Math plays an important role in sports! We have four webquests on Win-Loss Percentage, graphing data for Olympics and Super Bowls, Batting Average and ERA, and the NBA Draft Lottery. Explore this exciting group of webquests.
Mathematics and the Summer Olympics
The 2012 Summer Olympic Games are being held in London from July 27 to August 12. Discover the exciting connections between math and the Summer Olympic Games with this quest!
Are you ready to help your garden grow using multiples? Count with Fibonacci? Bake with Eratosthenes? We invite you toexplore these fun topics!
Percent in Daily Life
Students often question the need to learn mathematical topics. Whether you are shop, work, or play sports, you are using percent. Learn more!
Pi Day Celebration
Pi Day is celebrated around the world on March 14. Explore the history and meaning of Pi, and choose activities to Celebrate Pi Day!
Our campers are gifted/highly able children and youth in grades 1-9 who are looking for a day camp experience that piques their curiosity and has a large “fun” quotient.
The Faculty of Education is once again offering a series of Saturday morning enrichment camps, Sensational Saturdays, for local gifted/highly able children and youth in grades 1-9. The focus of the LEAP (Laurier Enriched Academic Program) camps is on enrichment, where basic skills are supported through imaginative activities. All camps are proposed and led by certified teachers who are assisted by volunteers. Camps will be held in the Bricker Academic Building on the Waterloo Laurier campus.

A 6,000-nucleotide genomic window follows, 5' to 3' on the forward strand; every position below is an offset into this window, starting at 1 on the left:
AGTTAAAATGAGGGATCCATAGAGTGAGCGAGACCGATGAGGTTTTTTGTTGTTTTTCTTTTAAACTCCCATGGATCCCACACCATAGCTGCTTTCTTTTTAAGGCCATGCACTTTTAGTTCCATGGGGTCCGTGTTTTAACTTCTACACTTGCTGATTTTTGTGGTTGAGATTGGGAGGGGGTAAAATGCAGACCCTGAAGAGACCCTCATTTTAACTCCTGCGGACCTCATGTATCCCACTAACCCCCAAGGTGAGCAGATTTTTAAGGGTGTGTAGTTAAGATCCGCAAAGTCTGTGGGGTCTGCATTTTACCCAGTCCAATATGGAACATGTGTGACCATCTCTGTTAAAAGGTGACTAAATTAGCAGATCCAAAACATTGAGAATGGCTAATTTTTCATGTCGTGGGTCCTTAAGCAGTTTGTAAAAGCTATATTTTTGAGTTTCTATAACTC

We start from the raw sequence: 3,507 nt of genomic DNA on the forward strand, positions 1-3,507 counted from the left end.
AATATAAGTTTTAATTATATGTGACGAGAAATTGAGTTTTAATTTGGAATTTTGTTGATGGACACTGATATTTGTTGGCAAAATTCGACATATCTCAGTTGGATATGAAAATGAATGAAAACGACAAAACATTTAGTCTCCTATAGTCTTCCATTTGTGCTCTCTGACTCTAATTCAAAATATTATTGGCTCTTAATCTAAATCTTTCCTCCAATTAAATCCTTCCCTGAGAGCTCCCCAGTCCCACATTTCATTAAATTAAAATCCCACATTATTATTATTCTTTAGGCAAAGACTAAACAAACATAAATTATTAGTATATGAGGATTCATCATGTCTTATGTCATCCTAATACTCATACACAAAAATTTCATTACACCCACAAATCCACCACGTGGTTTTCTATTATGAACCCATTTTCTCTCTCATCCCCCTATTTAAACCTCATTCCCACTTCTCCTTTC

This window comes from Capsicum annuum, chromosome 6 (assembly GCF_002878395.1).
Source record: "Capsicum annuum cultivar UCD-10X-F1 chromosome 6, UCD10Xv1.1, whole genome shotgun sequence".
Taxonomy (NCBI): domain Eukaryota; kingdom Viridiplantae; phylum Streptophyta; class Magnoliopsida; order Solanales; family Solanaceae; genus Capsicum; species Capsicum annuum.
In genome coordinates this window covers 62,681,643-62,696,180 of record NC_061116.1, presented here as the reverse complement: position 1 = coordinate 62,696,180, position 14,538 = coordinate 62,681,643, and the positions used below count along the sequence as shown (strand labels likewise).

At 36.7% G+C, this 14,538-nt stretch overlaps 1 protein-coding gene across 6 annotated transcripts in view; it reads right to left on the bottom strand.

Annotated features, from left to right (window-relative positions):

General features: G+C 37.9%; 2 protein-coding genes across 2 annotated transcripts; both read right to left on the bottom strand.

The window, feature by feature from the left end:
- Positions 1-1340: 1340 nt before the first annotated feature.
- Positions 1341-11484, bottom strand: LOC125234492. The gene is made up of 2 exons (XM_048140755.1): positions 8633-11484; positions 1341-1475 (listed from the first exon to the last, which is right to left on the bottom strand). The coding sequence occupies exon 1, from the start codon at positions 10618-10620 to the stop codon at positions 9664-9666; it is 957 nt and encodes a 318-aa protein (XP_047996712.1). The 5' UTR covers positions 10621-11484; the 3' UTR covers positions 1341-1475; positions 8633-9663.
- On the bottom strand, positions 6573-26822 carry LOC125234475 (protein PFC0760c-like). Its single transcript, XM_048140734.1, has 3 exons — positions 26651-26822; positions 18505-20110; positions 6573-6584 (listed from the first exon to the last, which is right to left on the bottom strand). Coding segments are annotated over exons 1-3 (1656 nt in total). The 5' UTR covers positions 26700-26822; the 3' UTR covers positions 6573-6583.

The camps will run from 9:00 a.m. – 12 noon on January 28, February 4, 11, 18, 25 and March 4, 2017. Each camp includes a 15 minute break about halfway through the morning. There will be 10-20 participants in each camp and camps will run based on a minimum enrollment. If you would like to design and run a camp with a theme that is of interest to you, this is a great opportunity. All six sessions must relate to a single theme. We are looking for highly interactive teaching methods, integration of the arts and creative and critical thinking skills, and all of the multiple intelligences. Please see the attached info sheet for more details.
If you are interested in proposing a camp, please fill out the attached curriculum template completely and return it, along with a current resume, to LEAP via fax (519) 884-8697 or email to email@example.com by October 14, 2016. We will determine which camps will be offered by late October/early November and thereafter send out promotional materials to schools and parents. Registration closes in early January 2017 and decisions regarding the final camp offerings will be made at that time. Please feel free to share this invitation with interested colleagues.
If there are any questions, please contact LEAP at firstname.lastname@example.org.
Canadian Opera Company
“This thrill and appreciation of opera (and of all art forms) is a critical part of an education curriculum which ensures an understanding and appreciation that in art and music, one can find inspiration, joy, escapism, awe and humanistic insight – which to me, are all very necessary elements of character development.” Teacher, Dundas Public School